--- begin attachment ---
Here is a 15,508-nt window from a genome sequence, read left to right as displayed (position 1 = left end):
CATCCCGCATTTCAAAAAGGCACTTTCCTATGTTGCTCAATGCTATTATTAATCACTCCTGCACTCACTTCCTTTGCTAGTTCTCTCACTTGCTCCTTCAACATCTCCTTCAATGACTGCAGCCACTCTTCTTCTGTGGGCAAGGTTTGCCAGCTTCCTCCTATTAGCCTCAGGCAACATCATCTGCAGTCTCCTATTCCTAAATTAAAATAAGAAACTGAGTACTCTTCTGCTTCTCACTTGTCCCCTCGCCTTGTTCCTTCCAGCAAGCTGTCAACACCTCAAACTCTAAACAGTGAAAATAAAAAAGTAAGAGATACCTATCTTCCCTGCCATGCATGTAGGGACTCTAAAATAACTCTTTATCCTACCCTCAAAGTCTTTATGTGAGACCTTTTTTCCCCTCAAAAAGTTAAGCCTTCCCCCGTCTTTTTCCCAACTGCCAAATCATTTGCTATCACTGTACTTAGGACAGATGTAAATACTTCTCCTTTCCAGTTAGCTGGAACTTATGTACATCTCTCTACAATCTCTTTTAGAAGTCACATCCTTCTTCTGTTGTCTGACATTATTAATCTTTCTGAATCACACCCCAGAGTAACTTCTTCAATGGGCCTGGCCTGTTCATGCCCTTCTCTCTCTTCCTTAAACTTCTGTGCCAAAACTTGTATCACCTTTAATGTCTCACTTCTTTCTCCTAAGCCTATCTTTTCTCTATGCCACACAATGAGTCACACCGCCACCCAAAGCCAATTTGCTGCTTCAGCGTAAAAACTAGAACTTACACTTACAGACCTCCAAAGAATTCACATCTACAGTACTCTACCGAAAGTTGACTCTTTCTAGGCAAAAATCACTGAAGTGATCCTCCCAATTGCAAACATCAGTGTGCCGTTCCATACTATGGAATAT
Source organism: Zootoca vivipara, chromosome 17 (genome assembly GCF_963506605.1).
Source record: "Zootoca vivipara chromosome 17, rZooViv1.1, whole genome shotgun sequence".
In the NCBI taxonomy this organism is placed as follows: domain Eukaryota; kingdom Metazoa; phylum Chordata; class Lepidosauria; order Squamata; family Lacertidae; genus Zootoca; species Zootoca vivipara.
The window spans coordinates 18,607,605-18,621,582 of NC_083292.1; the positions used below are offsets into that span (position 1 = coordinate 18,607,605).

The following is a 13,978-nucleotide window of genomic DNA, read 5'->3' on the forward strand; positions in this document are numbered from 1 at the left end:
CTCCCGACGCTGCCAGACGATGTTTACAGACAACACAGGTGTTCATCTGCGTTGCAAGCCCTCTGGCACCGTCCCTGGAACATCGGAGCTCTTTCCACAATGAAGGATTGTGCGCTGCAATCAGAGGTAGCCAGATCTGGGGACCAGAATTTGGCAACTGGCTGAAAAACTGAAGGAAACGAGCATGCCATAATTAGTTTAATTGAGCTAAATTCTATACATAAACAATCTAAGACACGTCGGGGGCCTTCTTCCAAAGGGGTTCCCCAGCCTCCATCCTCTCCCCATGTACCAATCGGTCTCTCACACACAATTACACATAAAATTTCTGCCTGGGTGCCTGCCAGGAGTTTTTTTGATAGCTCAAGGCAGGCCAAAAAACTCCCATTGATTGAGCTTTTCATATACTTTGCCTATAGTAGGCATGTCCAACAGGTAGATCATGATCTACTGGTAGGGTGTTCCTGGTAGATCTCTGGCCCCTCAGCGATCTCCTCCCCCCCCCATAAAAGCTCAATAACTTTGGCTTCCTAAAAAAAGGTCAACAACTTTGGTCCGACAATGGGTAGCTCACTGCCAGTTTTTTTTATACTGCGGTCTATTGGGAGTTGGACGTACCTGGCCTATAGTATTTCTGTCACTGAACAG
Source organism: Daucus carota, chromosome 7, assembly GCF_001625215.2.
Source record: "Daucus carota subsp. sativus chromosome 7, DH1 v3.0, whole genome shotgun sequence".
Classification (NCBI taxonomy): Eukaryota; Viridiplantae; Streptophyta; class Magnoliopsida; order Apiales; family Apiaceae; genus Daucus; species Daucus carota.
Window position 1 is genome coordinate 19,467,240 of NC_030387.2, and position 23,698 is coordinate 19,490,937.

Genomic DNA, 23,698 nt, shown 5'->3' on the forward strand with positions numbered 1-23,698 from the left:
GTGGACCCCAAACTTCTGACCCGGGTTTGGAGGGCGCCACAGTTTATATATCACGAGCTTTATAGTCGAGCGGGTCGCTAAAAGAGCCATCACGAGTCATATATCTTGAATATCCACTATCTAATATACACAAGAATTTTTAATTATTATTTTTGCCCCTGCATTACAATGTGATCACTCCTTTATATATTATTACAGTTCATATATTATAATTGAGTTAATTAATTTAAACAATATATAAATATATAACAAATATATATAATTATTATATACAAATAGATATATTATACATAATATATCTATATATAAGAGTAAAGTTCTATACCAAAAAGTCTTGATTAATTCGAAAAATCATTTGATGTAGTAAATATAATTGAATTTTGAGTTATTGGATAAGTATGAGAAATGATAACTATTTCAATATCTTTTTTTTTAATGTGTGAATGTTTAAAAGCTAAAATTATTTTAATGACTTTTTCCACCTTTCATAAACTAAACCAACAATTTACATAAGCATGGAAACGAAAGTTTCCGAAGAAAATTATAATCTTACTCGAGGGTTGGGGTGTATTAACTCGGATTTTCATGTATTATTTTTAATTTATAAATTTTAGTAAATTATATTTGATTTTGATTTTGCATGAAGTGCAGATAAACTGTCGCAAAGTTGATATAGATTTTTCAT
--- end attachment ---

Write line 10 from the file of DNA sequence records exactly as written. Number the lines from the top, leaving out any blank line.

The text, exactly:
Source record: "Daucus carota subsp. sativus chromosome 7, DH1 v3.0, whole genome shotgun sequence".